Fotograf Magazine

Josef Rabara a Karol Radziszewski

Taboo Transformed into History

4. 9. 2015 — 26. 9. 2015


Tomorrow Will Be Different, a two-person exhibition featuring the photography of Josef Rabara and Karol Radziszewski, took place at the Fotograf Gallery in September. Both artists looked back at the stories of two men, who, although they were born fifty years apart, were linked by their homosexual orientation. The exhibition demonstrates the significance the photography medium has, not just in the queer community, but also beyond it. Sexual identity, just like photography, plays an important role in the art created by Rabara and Radziszewski.

                In his installation, Tomorrow Will Be Different, Rabara brings to life the diary of Stanislav Z., a patient at the Prague Institute of Sexology in the first half of the last century. The artist’s installation completes the image of the suffocating atmosphere, words of uncertainty, and confusion about one’s own sexuality. A red mist covers the gallery’s walls, which are lined with photographic excerpts portraying young men engaged in sport, and intensifies the power of the portrayed taboo.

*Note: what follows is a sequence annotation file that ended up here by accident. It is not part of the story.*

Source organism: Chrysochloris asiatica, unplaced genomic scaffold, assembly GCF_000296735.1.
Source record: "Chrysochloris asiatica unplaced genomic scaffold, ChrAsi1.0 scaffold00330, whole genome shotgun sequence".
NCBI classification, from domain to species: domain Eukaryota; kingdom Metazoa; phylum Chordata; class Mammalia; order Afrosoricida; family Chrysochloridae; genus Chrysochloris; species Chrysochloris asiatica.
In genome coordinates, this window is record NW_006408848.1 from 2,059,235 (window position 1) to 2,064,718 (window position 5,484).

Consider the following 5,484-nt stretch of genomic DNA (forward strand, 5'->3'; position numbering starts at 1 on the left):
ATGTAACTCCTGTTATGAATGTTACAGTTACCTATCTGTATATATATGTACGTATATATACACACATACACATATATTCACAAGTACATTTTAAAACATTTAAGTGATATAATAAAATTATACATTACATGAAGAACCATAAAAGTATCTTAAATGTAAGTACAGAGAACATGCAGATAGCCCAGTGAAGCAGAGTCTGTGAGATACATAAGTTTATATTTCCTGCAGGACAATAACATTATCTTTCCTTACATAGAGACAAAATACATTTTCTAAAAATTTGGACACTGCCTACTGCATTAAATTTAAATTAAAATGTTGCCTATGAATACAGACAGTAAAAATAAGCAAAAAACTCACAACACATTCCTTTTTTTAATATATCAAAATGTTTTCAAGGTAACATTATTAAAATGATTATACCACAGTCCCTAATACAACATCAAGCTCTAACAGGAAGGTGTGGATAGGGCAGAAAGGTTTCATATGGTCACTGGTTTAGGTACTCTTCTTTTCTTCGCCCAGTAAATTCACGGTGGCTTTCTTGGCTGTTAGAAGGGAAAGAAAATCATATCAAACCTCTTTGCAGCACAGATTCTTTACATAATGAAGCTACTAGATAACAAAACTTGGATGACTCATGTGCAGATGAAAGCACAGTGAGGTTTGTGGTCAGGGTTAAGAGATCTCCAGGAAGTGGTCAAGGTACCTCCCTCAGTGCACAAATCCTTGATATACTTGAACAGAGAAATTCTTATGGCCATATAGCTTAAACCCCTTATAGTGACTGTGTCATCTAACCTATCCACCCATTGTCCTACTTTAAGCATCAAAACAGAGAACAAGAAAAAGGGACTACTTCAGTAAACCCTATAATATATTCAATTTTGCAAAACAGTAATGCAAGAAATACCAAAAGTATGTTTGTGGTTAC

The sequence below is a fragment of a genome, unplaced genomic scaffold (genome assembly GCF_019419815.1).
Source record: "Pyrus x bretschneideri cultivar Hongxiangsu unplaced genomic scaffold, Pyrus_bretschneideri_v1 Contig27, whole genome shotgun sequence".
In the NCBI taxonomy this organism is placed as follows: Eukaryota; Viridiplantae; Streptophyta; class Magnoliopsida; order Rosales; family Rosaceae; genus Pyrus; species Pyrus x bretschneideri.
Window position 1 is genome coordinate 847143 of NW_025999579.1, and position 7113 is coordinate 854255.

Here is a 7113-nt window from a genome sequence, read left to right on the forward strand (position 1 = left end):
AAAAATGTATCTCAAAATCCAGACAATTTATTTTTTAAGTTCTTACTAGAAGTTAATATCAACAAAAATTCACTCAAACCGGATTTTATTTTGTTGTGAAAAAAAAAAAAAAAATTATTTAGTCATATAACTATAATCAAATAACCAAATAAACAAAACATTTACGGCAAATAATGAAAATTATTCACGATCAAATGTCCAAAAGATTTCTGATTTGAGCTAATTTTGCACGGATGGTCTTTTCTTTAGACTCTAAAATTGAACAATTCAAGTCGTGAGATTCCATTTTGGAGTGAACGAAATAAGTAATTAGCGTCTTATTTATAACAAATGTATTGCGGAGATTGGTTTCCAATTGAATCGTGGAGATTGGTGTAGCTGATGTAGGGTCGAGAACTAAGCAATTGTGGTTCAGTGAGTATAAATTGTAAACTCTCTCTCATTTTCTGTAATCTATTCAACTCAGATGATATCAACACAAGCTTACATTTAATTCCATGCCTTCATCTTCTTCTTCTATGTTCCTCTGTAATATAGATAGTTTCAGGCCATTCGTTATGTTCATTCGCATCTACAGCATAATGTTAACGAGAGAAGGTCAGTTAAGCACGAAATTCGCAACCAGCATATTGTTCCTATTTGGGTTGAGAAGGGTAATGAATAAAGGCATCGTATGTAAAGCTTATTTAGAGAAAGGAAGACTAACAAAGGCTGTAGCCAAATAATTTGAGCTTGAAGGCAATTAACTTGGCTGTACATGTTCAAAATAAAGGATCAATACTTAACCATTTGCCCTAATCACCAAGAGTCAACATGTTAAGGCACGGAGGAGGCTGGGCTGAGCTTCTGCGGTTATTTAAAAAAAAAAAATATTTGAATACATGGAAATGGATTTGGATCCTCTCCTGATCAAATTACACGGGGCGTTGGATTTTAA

Radziszewsky’s video Kisieland, a cooperative effort with Ryszard Kisiel, a photographer and the founder of Filo, the first Polish gay magazine, brings back to life the spirit of the Polish queer community of the 1980s. The eccentric and bold photos of the gay community taken from Kiesel’s archives provide a sharp contrast to the shy and voyeuristic excerpts and collages in Rabar’s installation.  However, in both cases, photography is a means of creating a rare artefact, a fetish, a memory. It is able to capture a second, disappearing at the moment of danger, and then reappearing as a memory. The meaning and symbolism of each individual photograph changes over time. That which is forbidden within the context of one era does not create a stir in the next. Taboo is transformed into history and all that was yesterday is different today.

Lenore Jurkyová